Divorce can resolve struggles in a marriage, but the divorce process sometimes makes a situation worse before it gets better. When one spouse files for a divorce, the other may begin harassing the filing spouse with threats, constant phone calls or even violence. Under certain circumstances, California allows either spouse to obtain a restraining order to provide protection against the other spouse's harassing behavior.
California law protects victims of domestic violence, which includes abuse between couples who are divorced or separated. In addition to physically harming someone, domestic violence includes harassing, stalking, threatening, disturbing the peace or destroying someone's property. Thus, a threat by one spouse to hurt the other if she files for divorce could be considered domestic violence under California law. Since harassment between divorcing spouses generally qualifies as domestic violence, California's domestic violence restraining orders are available to help prevent the harassing behavior. Even in situations where harassment may not qualify as domestic violence, such as when the harassing spouse is targeting a friend or family member, restraining orders are available.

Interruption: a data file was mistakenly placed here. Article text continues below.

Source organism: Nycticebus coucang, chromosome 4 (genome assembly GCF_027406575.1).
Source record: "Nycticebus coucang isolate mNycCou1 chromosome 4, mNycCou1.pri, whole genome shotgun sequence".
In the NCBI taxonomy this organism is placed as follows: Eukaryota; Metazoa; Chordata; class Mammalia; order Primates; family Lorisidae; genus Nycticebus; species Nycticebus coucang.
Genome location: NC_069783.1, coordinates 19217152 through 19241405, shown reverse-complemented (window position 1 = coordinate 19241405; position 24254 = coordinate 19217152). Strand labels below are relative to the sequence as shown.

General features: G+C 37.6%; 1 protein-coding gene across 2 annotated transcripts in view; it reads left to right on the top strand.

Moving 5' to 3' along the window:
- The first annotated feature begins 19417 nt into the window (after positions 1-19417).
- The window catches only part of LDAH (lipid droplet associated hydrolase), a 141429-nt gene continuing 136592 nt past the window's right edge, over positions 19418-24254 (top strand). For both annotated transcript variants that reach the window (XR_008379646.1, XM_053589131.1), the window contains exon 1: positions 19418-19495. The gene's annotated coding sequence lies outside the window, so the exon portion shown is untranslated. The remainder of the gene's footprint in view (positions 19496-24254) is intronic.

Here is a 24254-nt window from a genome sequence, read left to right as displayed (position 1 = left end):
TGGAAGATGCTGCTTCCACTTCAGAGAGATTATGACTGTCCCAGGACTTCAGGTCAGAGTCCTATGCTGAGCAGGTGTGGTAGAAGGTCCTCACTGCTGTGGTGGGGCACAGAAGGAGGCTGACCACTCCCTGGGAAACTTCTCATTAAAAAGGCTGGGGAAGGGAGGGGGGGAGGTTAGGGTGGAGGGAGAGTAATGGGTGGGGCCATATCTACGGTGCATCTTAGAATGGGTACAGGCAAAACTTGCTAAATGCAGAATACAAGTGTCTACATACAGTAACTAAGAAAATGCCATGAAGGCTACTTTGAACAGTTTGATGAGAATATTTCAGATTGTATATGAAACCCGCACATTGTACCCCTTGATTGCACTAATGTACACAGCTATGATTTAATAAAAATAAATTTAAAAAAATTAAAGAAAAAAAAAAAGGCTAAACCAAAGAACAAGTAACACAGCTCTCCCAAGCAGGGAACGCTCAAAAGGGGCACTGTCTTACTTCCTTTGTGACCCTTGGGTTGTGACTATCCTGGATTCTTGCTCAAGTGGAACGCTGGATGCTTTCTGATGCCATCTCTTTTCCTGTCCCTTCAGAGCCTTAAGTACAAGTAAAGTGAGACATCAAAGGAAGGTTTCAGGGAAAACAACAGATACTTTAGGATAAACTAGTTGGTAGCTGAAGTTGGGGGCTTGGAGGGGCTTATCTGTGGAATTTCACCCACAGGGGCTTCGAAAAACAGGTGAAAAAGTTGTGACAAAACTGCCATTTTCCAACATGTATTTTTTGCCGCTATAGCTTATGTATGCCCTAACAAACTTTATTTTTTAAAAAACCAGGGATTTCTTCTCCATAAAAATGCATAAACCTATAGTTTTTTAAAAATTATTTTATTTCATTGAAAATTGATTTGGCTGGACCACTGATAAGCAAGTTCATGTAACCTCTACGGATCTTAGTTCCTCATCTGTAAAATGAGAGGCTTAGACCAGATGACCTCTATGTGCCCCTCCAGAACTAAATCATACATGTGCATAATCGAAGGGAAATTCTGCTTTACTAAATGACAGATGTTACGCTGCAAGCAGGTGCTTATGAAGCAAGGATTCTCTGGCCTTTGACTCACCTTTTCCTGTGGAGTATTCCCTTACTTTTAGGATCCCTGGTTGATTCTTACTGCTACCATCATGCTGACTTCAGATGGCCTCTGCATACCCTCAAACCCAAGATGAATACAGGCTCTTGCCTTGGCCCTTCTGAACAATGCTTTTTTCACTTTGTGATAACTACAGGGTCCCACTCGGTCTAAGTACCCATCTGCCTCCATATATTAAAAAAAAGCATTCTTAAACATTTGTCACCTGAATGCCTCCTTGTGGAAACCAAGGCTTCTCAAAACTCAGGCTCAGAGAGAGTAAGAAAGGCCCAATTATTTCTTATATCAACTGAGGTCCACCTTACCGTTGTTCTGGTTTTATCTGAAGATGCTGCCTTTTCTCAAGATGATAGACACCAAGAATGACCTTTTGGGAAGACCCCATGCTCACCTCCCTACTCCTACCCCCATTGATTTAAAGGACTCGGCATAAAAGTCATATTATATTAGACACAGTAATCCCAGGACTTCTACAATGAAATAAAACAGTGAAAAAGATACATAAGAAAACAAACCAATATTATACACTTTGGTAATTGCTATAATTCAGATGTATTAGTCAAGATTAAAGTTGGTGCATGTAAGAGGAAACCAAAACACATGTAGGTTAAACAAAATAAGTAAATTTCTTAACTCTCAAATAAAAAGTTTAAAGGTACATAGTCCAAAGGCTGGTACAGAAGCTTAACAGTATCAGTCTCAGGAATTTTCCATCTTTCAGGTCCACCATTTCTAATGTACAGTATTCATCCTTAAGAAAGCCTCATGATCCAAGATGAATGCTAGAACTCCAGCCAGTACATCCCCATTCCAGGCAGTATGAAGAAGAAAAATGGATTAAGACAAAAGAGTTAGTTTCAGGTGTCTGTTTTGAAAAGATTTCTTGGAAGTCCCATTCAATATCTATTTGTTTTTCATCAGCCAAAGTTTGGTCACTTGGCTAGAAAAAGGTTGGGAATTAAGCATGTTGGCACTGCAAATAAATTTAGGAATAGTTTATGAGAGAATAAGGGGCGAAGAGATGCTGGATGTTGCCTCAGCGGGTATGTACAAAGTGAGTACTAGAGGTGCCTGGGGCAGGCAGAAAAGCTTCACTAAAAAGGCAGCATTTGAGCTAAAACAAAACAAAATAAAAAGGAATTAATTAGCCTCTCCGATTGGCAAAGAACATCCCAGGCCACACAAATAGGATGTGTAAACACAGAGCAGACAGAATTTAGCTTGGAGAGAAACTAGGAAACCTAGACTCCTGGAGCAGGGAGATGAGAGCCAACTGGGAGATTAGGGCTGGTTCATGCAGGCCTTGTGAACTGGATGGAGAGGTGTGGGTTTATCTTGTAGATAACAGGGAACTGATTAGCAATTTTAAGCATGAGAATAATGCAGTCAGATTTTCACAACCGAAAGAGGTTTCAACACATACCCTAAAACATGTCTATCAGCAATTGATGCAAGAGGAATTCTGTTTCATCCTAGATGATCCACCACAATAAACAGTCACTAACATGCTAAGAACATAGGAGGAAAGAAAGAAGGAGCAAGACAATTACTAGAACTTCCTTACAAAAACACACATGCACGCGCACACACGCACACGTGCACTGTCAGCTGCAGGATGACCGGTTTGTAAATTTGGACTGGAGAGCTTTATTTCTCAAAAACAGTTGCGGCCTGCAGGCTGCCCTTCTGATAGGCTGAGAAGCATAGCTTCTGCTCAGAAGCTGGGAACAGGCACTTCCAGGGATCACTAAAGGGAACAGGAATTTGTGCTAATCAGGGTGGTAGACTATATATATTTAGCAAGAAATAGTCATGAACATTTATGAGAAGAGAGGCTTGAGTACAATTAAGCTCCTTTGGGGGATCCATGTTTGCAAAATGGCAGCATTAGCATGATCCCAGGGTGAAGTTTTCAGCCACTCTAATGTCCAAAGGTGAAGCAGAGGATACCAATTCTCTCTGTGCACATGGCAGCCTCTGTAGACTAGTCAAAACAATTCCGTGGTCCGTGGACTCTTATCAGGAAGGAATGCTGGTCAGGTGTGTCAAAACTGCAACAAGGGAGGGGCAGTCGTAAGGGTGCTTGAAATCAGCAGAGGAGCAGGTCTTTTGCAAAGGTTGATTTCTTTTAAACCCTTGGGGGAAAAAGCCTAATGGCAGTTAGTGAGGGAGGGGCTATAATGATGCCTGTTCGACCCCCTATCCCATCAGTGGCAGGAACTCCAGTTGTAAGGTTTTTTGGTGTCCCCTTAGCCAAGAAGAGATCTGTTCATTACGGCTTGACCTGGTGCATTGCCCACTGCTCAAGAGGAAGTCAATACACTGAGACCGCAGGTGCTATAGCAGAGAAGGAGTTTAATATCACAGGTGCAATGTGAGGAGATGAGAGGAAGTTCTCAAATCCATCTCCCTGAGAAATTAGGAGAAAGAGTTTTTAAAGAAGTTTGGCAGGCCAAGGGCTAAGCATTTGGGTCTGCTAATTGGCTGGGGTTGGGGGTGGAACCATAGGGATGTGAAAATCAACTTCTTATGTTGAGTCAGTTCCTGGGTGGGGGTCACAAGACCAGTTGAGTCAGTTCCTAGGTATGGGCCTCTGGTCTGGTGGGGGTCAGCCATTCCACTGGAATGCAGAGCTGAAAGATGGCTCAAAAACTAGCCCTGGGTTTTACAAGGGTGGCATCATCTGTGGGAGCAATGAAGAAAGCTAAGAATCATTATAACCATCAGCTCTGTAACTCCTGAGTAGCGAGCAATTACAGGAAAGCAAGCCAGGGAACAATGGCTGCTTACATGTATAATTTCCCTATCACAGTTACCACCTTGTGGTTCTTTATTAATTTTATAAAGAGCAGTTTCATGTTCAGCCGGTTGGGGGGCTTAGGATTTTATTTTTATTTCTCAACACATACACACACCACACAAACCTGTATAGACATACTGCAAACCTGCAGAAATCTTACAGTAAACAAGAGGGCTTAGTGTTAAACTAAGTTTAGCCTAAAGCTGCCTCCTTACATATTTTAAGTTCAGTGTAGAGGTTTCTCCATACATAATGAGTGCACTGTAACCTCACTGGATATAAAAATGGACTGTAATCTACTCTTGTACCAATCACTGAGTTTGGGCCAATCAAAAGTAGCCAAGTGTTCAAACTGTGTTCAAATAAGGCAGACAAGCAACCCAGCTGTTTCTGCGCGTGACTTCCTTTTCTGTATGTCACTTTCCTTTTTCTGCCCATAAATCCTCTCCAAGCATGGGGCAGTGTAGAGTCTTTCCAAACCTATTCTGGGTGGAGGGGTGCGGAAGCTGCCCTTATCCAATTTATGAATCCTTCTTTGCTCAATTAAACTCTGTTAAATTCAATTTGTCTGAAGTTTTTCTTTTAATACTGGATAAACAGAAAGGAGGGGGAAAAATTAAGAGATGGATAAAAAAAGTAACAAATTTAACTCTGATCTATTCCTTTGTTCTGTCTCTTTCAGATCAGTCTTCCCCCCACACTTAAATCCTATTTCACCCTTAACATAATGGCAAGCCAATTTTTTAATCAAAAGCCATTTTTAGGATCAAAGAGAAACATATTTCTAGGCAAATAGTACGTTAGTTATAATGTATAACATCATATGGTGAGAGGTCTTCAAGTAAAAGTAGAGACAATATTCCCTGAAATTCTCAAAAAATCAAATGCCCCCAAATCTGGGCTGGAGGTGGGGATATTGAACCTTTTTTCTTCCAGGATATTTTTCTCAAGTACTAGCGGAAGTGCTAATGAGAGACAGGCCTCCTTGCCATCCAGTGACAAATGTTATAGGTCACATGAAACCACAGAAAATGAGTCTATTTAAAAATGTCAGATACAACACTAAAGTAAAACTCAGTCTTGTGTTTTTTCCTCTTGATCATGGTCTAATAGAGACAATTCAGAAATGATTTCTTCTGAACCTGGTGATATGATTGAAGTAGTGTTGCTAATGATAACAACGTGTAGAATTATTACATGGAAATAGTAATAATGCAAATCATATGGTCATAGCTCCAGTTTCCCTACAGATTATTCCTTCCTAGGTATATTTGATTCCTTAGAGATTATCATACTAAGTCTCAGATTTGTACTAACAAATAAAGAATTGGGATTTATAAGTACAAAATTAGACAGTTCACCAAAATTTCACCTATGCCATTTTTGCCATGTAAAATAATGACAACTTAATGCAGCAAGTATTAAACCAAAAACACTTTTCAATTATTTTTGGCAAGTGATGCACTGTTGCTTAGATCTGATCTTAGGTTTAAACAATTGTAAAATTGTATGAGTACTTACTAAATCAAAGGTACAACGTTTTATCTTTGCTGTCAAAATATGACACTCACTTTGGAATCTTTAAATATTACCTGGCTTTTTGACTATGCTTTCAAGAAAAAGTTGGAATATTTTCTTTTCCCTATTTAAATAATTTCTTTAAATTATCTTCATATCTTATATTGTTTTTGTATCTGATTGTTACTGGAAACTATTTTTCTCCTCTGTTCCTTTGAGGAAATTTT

Restraining orders are issued by California courts with the goal of preventing abuse, and they function by ordering the abusing spouse to cease his harassing behavior, stay away from the victim or take other actions to bring peace to the situation. Once an order is in place, law enforcement officers can rely on it to regulate the spouses' conduct. Thus, if an abused spouse sees her spouse coming too close to her house, for example, she can call the police and they can come enforce the order's terms.
Read More: Abuse of Restraining Orders
Options for Restraining Orders
If the harassment qualifies as domestic violence, the abused spouse can get a domestic violence restraining order; otherwise, she can get a civil harassment restraining order. Either type of restraining order may include orders that regulate the abusing spouse's personal conduct, keep him away from the target of his harassment or kick him out of a home. For example, a restraining order may tell the abusing spouse to stop contacting the abused spouse, stalking her, threatening her or harassing her. It can also tell him to move out of the marital home and stay 100 yards away from his spouse, her place of work, her home and her vehicle. Orders can be customized to fit the harassment situation.
Getting a Restraining Order
To obtain a restraining order, the harassed spouse must file forms with the court detailing the abuse situation, cause for the restraining order and suggested terms for the order. This paperwork can be prepared by an attorney or the abused spouse, and California courts offer self-help clinics in many areas to help spouses file on their own. Once the paperwork is filed, a judge determines whether to grant a temporary restraining order, valid for up to three weeks, when the abused spouse has a hearing on the permanent restraining order. Temporary restraining orders are generally issued in a day or less, and the abusing spouse is not entitled to appear before the judge until the hearing.
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